In Thunder Bay, a 1991 report setting out environmental issues and challenges for the Thunder Bay Area of Concern states that, “Degraded water quality has impaired river and harbour front aesthetics, thereby affecting recreational use of associated lands and water resources.” (p. 36, Thunder Bay Remedial Action Plan Stage 1 Report, 1991). Additionally, a major 2004 report for the RAP notes that, “Extensive industrialization along the waterfront has impaired the aesthetic value of the Area Of Concern. Oil slicks and creosote deposits have made the harbour less attractive to recreational boaters, fishermen, and the public.” (Page 18, Thunder Bay Remedial Action Plan Stage 2 Report, 2004)

In order to understand the dramatic improvement in harbour aesthetics, a baseline is necessary. As substantial programs for Great Lakes Cleanup got underway in the late eighties, Thunder Bay Harbour was very heavily industrialized, with four active pulp and paper mills. Today there is one. Moreover, environmental regulations have improved dramatically, along with vastly improved industrial and municipal effluent treatment. The net result is that since implementation of the RAP, aesthetic degradation (slicks, scums, foams, odours, etc.) has virtually disappeared.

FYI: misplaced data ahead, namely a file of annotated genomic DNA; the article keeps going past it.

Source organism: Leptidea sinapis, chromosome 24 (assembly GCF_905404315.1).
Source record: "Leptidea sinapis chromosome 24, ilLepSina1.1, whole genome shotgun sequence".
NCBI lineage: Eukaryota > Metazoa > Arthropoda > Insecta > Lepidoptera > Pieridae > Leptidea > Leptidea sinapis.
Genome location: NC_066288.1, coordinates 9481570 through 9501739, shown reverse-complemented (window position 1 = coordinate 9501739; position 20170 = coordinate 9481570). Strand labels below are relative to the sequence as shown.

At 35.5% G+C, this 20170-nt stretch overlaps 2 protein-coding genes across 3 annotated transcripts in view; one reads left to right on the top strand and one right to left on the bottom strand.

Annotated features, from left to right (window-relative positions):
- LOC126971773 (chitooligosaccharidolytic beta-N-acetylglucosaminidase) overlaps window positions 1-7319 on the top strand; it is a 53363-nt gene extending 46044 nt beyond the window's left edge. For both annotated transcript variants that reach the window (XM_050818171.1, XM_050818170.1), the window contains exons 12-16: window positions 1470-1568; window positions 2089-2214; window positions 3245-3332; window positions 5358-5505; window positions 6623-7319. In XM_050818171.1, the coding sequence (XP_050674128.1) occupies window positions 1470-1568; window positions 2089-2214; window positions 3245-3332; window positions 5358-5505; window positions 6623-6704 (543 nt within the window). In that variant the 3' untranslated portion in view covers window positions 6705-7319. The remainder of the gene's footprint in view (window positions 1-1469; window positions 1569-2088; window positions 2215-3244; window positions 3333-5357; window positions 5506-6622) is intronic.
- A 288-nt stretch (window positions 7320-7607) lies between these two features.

While degraded harbour aesthetics is focused primarily on water quality, another factor contributing to improved aesthetics is work to improve fish and wildlife habitat around the harbour. Some of these projects, like the habitat work completed as part of creosote cleanup, resulted in several hundred meters of greenery along the shoreline.